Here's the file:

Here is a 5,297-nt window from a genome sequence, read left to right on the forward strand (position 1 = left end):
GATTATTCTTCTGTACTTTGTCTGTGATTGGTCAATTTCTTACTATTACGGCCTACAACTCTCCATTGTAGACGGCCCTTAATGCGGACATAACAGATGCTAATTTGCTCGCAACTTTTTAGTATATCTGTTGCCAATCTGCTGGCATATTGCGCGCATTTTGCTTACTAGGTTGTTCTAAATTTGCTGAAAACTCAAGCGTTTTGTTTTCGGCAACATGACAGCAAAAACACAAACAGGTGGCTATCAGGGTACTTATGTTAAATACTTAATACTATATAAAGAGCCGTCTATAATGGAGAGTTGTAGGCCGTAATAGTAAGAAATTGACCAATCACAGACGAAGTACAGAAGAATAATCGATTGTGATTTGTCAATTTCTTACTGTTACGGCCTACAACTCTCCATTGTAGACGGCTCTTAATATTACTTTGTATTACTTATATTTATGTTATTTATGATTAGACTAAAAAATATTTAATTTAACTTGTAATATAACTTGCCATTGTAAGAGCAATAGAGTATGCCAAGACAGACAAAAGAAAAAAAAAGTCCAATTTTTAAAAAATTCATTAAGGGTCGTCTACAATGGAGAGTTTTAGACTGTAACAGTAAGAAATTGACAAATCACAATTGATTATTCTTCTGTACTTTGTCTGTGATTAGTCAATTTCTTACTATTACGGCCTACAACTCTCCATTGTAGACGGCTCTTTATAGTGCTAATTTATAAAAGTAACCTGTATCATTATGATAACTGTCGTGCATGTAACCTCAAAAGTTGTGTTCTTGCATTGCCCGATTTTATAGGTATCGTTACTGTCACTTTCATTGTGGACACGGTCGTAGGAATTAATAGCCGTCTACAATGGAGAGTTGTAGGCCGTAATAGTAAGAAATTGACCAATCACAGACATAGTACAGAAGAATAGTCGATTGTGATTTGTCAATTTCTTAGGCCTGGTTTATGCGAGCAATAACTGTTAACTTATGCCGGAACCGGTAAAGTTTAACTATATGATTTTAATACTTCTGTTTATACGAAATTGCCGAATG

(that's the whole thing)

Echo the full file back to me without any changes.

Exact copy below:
Here is a 5,297-nt window from a genome sequence, read left to right on the forward strand (position 1 = left end):
GATTATTCTTCTGTACTTTGTCTGTGATTGGTCAATTTCTTACTATTACGGCCTACAACTCTCCATTGTAGACGGCCCTTAATGCGGACATAACAGATGCTAATTTGCTCGCAACTTTTTAGTATATCTGTTGCCAATCTGCTGGCATATTGCGCGCATTTTGCTTACTAGGTTGTTCTAAATTTGCTGAAAACTCAAGCGTTTTGTTTTCGGCAACATGACAGCAAAAACACAAACAGGTGGCTATCAGGGTACTTATGTTAAATACTTAATACTATATAAAGAGCCGTCTATAATGGAGAGTTGTAGGCCGTAATAGTAAGAAATTGACCAATCACAGACGAAGTACAGAAGAATAATCGATTGTGATTTGTCAATTTCTTACTGTTACGGCCTACAACTCTCCATTGTAGACGGCTCTTAATATTACTTTGTATTACTTATATTTATGTTATTTATGATTAGACTAAAAAATATTTAATTTAACTTGTAATATAACTTGCCATTGTAAGAGCAATAGAGTATGCCAAGACAGACAAAAGAAAAAAAAAGTCCAATTTTTAAAAAATTCATTAAGGGTCGTCTACAATGGAGAGTTTTAGACTGTAACAGTAAGAAATTGACAAATCACAATTGATTATTCTTCTGTACTTTGTCTGTGATTAGTCAATTTCTTACTATTACGGCCTACAACTCTCCATTGTAGACGGCTCTTTATAGTGCTAATTTATAAAAGTAACCTGTATCATTATGATAACTGTCGTGCATGTAACCTCAAAAGTTGTGTTCTTGCATTGCCCGATTTTATAGGTATCGTTACTGTCACTTTCATTGTGGACACGGTCGTAGGAATTAATAGCCGTCTACAATGGAGAGTTGTAGGCCGTAATAGTAAGAAATTGACCAATCACAGACATAGTACAGAAGAATAGTCGATTGTGATTTGTCAATTTCTTAGGCCTGGTTTATGCGAGCAATAACTGTTAACTTATGCCGGAACCGGTAAAGTTTAACTATATGATTTTAATACTTCTGTTTATACGAAATTGCCGAATG